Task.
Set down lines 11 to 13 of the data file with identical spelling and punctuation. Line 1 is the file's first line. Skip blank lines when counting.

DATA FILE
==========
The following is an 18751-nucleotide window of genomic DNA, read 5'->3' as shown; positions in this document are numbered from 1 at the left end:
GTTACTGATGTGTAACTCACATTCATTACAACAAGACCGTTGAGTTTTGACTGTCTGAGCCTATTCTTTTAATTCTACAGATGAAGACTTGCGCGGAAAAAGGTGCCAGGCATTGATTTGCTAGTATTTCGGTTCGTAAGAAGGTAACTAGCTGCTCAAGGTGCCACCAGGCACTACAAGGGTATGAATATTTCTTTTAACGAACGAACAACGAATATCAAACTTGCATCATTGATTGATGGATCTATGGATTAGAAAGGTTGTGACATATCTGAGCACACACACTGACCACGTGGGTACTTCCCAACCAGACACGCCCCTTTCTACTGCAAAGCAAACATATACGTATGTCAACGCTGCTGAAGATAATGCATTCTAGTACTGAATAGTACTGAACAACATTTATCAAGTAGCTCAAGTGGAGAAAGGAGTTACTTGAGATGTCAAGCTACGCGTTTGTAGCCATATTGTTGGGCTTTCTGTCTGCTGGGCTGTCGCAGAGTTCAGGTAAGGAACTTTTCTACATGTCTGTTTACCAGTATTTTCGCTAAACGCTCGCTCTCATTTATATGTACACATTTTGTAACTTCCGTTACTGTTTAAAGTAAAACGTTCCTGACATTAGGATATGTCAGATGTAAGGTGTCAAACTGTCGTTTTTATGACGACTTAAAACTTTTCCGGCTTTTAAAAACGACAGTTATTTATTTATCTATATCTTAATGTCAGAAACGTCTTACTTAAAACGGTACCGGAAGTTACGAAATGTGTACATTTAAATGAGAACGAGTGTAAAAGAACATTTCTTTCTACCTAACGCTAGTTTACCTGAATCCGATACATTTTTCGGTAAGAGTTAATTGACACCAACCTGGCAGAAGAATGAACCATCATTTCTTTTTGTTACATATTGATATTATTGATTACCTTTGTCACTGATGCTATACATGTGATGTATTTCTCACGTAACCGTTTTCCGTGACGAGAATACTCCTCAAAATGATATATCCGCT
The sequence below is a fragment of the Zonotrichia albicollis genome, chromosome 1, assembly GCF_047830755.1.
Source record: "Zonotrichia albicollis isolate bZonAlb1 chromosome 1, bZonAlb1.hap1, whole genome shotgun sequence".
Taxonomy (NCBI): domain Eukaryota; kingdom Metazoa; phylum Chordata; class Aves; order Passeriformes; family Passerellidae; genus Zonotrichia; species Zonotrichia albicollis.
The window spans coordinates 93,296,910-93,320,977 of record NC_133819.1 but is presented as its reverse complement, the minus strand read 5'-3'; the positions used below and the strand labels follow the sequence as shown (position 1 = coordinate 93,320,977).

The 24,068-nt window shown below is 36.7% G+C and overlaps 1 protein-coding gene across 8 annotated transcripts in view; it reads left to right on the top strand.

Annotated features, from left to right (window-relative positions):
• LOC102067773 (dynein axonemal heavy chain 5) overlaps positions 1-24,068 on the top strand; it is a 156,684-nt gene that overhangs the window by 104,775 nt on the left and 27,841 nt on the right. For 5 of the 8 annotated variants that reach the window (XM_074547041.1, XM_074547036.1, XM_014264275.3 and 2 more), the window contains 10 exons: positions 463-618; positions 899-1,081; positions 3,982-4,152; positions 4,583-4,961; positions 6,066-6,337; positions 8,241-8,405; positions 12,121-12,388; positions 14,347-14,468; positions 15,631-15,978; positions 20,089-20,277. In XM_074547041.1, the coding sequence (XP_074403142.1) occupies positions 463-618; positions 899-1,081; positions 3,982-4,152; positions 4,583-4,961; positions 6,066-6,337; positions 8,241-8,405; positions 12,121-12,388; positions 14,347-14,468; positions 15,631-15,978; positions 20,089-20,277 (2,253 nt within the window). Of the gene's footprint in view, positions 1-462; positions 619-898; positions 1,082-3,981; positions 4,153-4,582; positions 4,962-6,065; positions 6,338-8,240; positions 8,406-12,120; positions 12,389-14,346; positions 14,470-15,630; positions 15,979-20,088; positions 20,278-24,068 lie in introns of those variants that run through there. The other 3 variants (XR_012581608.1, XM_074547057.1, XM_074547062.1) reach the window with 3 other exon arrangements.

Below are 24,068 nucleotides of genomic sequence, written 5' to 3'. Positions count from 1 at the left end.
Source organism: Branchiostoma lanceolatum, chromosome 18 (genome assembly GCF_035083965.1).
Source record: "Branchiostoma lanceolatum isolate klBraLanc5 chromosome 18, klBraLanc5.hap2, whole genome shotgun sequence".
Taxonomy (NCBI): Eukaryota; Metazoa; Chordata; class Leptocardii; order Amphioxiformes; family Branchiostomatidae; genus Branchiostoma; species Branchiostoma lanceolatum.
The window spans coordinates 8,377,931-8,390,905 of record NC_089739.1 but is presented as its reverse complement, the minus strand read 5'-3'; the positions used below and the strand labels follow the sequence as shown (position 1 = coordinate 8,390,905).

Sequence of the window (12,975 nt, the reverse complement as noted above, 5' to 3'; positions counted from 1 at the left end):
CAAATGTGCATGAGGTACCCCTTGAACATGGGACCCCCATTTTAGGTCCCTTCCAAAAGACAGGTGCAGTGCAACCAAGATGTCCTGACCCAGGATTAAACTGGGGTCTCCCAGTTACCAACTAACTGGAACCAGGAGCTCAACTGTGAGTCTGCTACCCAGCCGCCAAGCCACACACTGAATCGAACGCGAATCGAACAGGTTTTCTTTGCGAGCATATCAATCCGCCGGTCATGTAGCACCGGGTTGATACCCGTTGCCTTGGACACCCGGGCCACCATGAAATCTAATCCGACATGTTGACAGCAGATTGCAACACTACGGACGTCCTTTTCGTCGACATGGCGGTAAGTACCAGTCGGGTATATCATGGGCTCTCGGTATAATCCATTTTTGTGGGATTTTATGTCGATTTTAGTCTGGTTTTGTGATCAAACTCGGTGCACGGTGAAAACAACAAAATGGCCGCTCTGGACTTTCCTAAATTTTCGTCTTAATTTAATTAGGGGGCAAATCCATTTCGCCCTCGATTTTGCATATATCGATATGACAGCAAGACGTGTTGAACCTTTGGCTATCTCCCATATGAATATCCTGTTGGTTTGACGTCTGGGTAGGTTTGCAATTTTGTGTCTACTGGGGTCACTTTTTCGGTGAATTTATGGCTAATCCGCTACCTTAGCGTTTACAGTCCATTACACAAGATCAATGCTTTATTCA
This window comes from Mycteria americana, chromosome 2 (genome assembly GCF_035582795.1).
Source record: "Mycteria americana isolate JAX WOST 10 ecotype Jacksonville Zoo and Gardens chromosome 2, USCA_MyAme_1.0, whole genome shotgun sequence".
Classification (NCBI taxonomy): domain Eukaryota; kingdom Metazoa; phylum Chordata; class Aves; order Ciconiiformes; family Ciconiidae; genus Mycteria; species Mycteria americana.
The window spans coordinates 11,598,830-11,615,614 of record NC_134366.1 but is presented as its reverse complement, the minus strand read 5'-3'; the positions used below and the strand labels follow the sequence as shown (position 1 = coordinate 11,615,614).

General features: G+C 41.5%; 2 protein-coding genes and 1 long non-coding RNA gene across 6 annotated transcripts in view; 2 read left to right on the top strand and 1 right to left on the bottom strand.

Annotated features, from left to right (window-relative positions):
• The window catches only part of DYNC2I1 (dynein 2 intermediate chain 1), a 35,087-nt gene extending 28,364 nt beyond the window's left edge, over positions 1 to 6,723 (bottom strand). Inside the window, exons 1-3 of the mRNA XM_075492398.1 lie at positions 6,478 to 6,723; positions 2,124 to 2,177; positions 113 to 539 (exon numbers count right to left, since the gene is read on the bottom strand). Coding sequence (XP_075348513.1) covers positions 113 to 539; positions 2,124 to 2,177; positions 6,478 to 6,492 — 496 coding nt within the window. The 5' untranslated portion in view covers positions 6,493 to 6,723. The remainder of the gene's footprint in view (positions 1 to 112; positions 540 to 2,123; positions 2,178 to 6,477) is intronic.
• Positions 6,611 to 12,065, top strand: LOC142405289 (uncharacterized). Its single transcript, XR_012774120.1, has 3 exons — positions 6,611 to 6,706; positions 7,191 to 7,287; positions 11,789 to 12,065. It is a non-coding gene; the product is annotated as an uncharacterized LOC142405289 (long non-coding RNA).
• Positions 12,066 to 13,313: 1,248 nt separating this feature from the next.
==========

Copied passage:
Source organism: Branchiostoma lanceolatum, chromosome 18 (genome assembly GCF_035083965.1).
Source record: "Branchiostoma lanceolatum isolate klBraLanc5 chromosome 18, klBraLanc5.hap2, whole genome shotgun sequence".
Taxonomy (NCBI): Eukaryota; Metazoa; Chordata; class Leptocardii; order Amphioxiformes; family Branchiostomatidae; genus Branchiostoma; species Branchiostoma lanceolatum.